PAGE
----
“We can endure neither our vices nor their cure.” The Roman historian Titus Livius—“Livy”—wrote these words two thousand years ago. Livy’s concern was that some institution or other enters a society, at first with good or at least permissible reason. Then, through citizens’ caprices and ignorance, that institution takes on a hazardous shape it was never meant to assume.

The treatment of gun rights is just such a vice in America today. We use the intractability of the gun policy debate to avoid serious attempts to solve it. There is something about the Second Amendment that stupefies us. We unquestioningly assume that we can either be all-for or all-against, and retreat to our side and try to convince ourselves that words are enough. Congressional efforts to do anything of substance are at a standstill. Majority Leader Mitch McConnell (R-KY) has sidelined discussion of gun policy to attempt to tackle banking reform. There is no hope of Executive help: President Trump shocked Republicans with an almost pro-reform message, only to be apparently reined in by the NRA in a wholly innocuous unannounced private meeting.  The Senate Judiciary Committee will hold a hearing on March 14 to address the failure of law enforcement to preempt the massacre in Parkland; but given the glowing state of Washington bipartisanship, we shouldn’t hold our breath.

We know that the problem is hard, so we convince ourselves that there is no way forward. After all, there is no middle ground on gun control—the Second Amendment is unqualified, all-or-nothing. But where does this reading of the Amendment come from?

What I mean is this: is our reading of the Amendment consistent with the Framers’ understanding of it? Not likely. For our interpretation of the Second Amendment, and for the carnage and deadlock it has caused, we can thank the 1846 opinion of the Georgia Supreme Court in Nunn v. State: that citizens have the right “to keep and bear arms of every description.” Justice Antonin Scalia (among others) used his anachronous precedents to bring this Antebellum maxim into the current age. He did not consider that he was rubber-stamping a ruling meant to make slavery safer for slaveholders. 

The Atlantic observes that Antebellum courts sought to provide white citizens with protection against the enslaved and “a manly and noble defence of themselves” in the event of the not-infrequent duel. The Yale Law Journal further details that this widening of the Second Amendment was born in a one-sided cycle of racial fears. The violent intimidation of enslaved people created in their oppressors “a complete paroxism [sic] of fear” of retaliation, begetting the need to bear ever more arms. White slaveholders, strangely aware of the gross abuses they inflicted, feared those they abused and hid behind the Constitution.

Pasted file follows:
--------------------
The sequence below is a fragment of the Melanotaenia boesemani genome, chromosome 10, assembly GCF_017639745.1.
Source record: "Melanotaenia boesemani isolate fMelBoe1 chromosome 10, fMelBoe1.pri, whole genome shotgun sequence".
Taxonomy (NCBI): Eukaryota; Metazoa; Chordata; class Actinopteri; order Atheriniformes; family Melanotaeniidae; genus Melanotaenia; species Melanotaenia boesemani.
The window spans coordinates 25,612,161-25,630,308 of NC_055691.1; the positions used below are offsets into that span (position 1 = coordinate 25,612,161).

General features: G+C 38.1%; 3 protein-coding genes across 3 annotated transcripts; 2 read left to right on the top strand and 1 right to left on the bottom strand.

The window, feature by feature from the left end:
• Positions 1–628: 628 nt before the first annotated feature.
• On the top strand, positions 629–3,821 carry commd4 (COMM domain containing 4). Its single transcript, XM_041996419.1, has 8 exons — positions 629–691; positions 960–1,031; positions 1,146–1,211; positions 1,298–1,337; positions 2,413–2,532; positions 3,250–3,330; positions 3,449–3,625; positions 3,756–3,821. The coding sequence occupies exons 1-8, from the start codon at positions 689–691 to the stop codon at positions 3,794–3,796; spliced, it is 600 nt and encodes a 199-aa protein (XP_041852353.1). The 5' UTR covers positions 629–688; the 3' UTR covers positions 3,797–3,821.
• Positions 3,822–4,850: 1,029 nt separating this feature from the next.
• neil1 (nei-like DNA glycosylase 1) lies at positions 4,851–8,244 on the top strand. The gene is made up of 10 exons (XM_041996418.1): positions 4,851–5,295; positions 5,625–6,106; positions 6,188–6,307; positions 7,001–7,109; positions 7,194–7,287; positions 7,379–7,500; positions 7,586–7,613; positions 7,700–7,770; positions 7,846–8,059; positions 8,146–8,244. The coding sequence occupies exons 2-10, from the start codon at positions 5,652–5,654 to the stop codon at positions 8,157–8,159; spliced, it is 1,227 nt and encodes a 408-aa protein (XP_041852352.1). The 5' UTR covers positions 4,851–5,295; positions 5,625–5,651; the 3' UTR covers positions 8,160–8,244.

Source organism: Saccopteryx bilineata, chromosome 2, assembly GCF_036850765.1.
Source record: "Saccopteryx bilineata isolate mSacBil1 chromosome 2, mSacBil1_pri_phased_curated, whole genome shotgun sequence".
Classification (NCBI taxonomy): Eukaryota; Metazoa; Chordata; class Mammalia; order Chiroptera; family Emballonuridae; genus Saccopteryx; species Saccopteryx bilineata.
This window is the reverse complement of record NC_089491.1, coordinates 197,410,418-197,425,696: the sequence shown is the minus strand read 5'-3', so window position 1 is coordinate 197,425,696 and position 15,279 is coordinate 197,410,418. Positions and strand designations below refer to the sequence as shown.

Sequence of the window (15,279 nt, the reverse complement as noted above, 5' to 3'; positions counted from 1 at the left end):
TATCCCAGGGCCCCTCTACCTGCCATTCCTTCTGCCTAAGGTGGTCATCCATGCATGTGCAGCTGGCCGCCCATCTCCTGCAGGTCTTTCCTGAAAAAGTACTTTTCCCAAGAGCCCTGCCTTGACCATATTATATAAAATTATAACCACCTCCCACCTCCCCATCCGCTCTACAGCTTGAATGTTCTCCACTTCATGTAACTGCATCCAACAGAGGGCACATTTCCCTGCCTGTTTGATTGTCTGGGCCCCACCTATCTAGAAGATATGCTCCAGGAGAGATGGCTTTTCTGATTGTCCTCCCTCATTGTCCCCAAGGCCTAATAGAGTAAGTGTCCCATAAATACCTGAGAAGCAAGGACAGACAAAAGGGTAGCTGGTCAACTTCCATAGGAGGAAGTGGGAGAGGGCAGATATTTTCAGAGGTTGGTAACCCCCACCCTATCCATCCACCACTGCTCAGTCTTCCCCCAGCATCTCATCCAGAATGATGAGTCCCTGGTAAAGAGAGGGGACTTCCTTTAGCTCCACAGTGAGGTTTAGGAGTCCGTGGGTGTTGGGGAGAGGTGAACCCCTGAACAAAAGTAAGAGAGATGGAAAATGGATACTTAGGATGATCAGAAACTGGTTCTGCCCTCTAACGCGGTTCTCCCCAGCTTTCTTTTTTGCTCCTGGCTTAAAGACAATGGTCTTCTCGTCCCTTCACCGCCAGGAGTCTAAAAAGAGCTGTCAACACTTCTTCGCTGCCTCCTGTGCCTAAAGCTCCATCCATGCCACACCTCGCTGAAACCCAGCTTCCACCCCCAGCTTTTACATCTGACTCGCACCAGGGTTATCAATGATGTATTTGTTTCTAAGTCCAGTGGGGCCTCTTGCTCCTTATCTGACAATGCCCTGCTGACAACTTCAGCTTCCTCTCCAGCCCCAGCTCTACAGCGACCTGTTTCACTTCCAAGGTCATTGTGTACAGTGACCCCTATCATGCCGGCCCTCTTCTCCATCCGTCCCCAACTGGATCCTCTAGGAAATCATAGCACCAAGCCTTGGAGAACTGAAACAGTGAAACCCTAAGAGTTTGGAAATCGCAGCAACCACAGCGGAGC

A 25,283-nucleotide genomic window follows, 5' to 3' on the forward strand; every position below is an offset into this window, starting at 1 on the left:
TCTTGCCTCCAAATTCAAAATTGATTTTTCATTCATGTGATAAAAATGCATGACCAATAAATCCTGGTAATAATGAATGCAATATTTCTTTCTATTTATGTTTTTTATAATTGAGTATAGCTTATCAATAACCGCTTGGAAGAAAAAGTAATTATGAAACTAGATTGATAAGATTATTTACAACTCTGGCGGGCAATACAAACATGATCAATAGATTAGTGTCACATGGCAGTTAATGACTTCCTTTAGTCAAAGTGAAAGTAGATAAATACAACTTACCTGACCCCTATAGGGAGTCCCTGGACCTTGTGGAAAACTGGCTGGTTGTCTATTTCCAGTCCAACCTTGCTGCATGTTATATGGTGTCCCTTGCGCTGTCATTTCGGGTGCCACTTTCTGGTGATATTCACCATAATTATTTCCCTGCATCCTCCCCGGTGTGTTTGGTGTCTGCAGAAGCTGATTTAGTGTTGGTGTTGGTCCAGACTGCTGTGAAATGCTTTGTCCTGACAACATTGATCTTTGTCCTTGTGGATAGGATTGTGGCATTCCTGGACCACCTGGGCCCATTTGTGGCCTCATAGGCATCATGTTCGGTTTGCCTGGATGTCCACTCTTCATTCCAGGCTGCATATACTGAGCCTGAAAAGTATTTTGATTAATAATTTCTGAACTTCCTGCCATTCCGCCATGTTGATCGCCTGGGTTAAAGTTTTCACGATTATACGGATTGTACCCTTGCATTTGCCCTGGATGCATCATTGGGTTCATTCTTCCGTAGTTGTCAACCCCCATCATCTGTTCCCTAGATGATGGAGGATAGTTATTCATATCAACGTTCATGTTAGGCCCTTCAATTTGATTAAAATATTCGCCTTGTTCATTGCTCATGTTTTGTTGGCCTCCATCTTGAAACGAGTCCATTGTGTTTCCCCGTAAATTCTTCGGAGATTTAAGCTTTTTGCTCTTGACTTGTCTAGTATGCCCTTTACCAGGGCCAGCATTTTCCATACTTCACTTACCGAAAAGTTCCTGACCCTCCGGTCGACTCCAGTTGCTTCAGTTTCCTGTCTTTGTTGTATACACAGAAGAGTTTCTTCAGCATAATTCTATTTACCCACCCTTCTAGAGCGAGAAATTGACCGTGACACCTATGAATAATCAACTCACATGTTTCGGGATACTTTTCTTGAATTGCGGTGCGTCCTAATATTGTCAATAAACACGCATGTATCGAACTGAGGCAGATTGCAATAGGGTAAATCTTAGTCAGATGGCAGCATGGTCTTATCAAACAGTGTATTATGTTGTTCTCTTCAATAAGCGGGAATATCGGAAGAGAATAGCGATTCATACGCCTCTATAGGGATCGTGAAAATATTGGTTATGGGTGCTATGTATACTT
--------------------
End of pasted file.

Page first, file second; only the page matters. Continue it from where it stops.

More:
The year is 2018. If ever there was fruit from a poisoned tree in American jurisprudence, this is it. We are doing nothing of substance to advance a solution to the gun problem, because we misunderstand the Second Amendment as unqualified. We are unwittingly allowing the reasoning of a court in the service of slavery to dictate the terms in which we discuss the Second Amendment. We are using a racially motivated and inherently flawed interpretation of the law as an excuse for standstill. 

And that is the only thing which keeps us from progress: an interpretation. We use this interpretation, so clearly void of actual moral authority, as an excuse to do nothing. We imagine that there is no middle way, no chance of progress, not pausing to question why we assume this. Before we even attempt to fix the problem of gun violence, we assume that the problem matches our own narrow interpretation of it: the fight is all-or-nothing, there is no middle way, my opponents are incorrigible and there is no good opinion but my own. 

How quickly we forget the facts of the matter. Facts, as John Adams said, are stubborn things. We can thump our chests and plead our principles and make excuses as much as we please, but there are some simple realities which we can do nothing to change. Gun violence is a problem in America. Solving this problem is one of the great challenges of our time. Solving this problem will require long and difficult work. We use the certainty of this difficulty as an excuse to do nothing. We are content to forget gun violence in the span of a few news cycles. If we would fix this problem, we will have to work with people with whom we disagree: we must participate in this central inconvenience of life in a democratic society. We must do something more than sit still and forget. Write, speak out, write to your legislators, organize discussions, organize protests. Be better and do more. Otherwise, our silence will remain unbroken until the next shots ring out. 

Tim Kowalczyk is a Trinity junior. His column runs on alternate Mondays.